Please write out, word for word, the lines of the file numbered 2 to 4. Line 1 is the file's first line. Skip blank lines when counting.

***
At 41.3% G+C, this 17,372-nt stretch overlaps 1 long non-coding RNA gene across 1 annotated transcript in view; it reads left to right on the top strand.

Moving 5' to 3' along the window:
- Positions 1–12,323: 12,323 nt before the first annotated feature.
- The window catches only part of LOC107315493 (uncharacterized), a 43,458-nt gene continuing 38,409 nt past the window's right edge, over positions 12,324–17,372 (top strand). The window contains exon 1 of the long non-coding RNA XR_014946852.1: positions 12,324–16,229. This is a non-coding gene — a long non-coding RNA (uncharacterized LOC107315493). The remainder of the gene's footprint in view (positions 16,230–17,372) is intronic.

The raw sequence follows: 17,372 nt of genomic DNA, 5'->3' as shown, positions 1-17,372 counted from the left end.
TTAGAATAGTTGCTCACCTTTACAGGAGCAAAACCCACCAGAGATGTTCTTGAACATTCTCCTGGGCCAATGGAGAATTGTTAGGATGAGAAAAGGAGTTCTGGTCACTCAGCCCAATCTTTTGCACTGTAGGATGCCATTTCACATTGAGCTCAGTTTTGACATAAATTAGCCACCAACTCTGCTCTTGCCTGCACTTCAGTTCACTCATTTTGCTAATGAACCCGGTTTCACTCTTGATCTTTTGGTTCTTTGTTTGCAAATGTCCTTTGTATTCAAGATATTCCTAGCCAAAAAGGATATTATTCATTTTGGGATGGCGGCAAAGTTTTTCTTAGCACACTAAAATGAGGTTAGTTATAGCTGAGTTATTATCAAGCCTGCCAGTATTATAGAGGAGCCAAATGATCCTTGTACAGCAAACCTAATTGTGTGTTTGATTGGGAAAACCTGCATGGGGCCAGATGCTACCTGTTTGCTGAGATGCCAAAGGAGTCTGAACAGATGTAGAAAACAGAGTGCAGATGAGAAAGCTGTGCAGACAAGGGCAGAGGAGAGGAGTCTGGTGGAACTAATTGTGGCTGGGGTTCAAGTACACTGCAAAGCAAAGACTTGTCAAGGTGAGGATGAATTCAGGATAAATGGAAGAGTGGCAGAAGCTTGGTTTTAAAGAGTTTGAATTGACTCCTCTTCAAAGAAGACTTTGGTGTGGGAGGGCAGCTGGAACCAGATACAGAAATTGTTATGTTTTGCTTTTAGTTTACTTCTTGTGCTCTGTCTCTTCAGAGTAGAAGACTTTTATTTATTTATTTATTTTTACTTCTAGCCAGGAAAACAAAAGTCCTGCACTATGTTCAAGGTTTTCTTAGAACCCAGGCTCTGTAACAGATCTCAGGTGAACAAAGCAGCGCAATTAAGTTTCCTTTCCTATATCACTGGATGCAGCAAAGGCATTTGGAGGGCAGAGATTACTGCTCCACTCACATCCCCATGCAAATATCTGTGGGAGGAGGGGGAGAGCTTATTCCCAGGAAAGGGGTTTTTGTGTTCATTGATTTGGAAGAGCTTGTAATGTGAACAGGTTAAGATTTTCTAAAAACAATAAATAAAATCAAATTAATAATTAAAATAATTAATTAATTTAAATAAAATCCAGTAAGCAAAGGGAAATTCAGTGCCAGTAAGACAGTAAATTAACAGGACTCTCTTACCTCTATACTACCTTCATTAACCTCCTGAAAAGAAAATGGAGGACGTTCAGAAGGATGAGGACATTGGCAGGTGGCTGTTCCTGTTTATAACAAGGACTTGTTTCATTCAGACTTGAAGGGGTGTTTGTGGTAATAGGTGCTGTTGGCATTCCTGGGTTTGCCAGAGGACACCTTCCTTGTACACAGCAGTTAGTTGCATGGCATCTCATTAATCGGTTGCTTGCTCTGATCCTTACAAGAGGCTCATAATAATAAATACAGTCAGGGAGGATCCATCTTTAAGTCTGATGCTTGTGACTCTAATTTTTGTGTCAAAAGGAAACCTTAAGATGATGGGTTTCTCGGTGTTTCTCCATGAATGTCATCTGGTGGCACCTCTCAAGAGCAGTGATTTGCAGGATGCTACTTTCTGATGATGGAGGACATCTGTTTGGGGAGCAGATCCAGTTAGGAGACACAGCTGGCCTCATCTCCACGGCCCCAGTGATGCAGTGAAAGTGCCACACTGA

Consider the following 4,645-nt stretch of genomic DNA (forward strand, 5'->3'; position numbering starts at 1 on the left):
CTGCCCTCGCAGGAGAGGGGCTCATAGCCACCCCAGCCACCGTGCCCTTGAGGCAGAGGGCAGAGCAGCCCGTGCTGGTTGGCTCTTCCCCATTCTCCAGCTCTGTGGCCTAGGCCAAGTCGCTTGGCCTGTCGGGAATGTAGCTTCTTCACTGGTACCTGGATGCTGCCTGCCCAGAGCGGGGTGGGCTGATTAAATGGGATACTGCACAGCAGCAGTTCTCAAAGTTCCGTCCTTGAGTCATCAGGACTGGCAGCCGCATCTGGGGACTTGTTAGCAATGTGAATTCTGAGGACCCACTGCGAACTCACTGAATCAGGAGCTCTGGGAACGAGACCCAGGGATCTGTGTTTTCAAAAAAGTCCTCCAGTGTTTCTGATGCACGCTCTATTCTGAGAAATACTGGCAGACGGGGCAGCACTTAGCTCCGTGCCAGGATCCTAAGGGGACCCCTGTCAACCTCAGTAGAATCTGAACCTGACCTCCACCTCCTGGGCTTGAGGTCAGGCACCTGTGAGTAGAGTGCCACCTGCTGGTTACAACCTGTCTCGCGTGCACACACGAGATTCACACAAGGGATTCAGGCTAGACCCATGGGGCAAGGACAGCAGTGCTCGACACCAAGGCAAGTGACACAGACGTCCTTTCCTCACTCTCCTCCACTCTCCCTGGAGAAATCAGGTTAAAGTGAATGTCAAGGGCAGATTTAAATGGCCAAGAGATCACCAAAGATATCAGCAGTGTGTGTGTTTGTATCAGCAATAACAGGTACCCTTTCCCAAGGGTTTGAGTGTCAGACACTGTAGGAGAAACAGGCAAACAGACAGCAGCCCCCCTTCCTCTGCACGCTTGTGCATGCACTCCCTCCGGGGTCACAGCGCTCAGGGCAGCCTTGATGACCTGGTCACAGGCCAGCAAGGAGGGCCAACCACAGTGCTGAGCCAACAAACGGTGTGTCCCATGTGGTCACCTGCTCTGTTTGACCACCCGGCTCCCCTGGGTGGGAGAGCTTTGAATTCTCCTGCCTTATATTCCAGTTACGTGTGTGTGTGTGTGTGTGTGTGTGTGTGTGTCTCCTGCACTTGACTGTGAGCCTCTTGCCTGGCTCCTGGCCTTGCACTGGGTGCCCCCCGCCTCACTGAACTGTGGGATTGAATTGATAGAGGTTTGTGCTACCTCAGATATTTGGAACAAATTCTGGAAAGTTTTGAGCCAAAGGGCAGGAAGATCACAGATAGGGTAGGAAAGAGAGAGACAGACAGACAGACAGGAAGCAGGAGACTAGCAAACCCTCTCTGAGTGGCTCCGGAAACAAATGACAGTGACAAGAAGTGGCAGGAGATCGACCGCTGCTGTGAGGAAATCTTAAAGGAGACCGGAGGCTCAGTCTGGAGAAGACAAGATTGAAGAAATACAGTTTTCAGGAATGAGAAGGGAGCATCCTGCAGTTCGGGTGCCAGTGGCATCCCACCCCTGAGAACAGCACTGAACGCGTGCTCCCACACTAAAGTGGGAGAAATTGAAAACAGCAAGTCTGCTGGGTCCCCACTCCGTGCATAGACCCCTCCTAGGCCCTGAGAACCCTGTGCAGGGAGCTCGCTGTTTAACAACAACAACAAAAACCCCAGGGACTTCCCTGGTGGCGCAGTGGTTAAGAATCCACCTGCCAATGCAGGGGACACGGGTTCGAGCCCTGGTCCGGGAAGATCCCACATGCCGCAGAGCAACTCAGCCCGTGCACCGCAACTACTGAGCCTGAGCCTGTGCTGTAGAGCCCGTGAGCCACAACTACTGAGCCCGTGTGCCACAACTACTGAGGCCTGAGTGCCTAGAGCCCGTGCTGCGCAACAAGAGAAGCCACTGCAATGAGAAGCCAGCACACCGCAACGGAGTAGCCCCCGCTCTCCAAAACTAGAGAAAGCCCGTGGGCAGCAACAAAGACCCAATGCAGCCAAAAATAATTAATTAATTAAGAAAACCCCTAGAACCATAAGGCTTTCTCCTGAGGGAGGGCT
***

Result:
Moving 5' to 3' along the window:
- Positions 1–12,323: 12,323 nt before the first annotated feature.
- The window catches only part of LOC107315493 (uncharacterized), a 43,458-nt gene continuing 38,409 nt past the window's right edge, over positions 12,324–17,372 (top strand). The window contains exon 1 of the long non-coding RNA XR_014946852.1: positions 12,324–16,229. This is a non-coding gene — a long non-coding RNA (uncharacterized LOC107315493). The remainder of the gene's footprint in view (positions 16,230–17,372) is intronic.